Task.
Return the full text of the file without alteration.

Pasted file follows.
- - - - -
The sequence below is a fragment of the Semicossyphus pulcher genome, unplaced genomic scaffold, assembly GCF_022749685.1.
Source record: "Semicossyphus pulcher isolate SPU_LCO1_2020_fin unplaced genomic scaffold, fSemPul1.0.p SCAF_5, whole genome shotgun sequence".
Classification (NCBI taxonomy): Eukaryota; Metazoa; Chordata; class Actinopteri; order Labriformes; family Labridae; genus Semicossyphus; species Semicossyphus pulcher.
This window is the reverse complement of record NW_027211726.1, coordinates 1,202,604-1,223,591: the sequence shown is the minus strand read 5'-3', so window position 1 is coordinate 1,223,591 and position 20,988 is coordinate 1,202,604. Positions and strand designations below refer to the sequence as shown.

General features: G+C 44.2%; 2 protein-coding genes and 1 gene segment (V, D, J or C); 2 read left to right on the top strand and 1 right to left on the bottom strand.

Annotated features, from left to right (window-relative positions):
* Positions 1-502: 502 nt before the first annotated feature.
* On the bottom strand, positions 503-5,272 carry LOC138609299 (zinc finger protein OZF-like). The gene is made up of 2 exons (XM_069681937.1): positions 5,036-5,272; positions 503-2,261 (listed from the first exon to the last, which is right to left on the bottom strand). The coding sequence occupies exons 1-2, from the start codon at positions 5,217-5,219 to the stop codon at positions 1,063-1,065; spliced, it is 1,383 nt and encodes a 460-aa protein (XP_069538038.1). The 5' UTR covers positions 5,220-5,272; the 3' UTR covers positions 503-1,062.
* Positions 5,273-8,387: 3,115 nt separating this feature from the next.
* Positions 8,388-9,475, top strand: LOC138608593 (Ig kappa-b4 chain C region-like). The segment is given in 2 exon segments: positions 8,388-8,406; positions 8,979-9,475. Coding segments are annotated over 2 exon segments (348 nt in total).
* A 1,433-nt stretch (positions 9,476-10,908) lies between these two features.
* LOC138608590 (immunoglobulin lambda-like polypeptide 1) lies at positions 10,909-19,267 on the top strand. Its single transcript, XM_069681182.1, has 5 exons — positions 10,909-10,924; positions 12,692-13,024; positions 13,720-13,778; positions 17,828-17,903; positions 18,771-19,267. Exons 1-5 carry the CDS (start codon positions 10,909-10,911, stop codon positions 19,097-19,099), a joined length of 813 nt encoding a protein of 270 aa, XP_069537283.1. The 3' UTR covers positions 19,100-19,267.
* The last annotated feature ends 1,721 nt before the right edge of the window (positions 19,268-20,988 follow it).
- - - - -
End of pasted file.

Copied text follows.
The sequence below is a fragment of the Semicossyphus pulcher genome, unplaced genomic scaffold, assembly GCF_022749685.1.
Source record: "Semicossyphus pulcher isolate SPU_LCO1_2020_fin unplaced genomic scaffold, fSemPul1.0.p SCAF_5, whole genome shotgun sequence".
Classification (NCBI taxonomy): Eukaryota; Metazoa; Chordata; class Actinopteri; order Labriformes; family Labridae; genus Semicossyphus; species Semicossyphus pulcher.
This window is the reverse complement of record NW_027211726.1, coordinates 1,202,604-1,223,591: the sequence shown is the minus strand read 5'-3', so window position 1 is coordinate 1,223,591 and position 20,988 is coordinate 1,202,604. Positions and strand designations below refer to the sequence as shown.

General features: G+C 44.2%; 2 protein-coding genes and 1 gene segment (V, D, J or C); 2 read left to right on the top strand and 1 right to left on the bottom strand.

Annotated features, from left to right (window-relative positions):
* Positions 1-502: 502 nt before the first annotated feature.
* On the bottom strand, positions 503-5,272 carry LOC138609299 (zinc finger protein OZF-like). The gene is made up of 2 exons (XM_069681937.1): positions 5,036-5,272; positions 503-2,261 (listed from the first exon to the last, which is right to left on the bottom strand). The coding sequence occupies exons 1-2, from the start codon at positions 5,217-5,219 to the stop codon at positions 1,063-1,065; spliced, it is 1,383 nt and encodes a 460-aa protein (XP_069538038.1). The 5' UTR covers positions 5,220-5,272; the 3' UTR covers positions 503-1,062.
* Positions 5,273-8,387: 3,115 nt separating this feature from the next.
* Positions 8,388-9,475, top strand: LOC138608593 (Ig kappa-b4 chain C region-like). The segment is given in 2 exon segments: positions 8,388-8,406; positions 8,979-9,475. Coding segments are annotated over 2 exon segments (348 nt in total).
* A 1,433-nt stretch (positions 9,476-10,908) lies between these two features.
* LOC138608590 (immunoglobulin lambda-like polypeptide 1) lies at positions 10,909-19,267 on the top strand. Its single transcript, XM_069681182.1, has 5 exons — positions 10,909-10,924; positions 12,692-13,024; positions 13,720-13,778; positions 17,828-17,903; positions 18,771-19,267. Exons 1-5 carry the CDS (start codon positions 10,909-10,911, stop codon positions 19,097-19,099), a joined length of 813 nt encoding a protein of 270 aa, XP_069537283.1. The 3' UTR covers positions 19,100-19,267.
* The last annotated feature ends 1,721 nt before the right edge of the window (positions 19,268-20,988 follow it).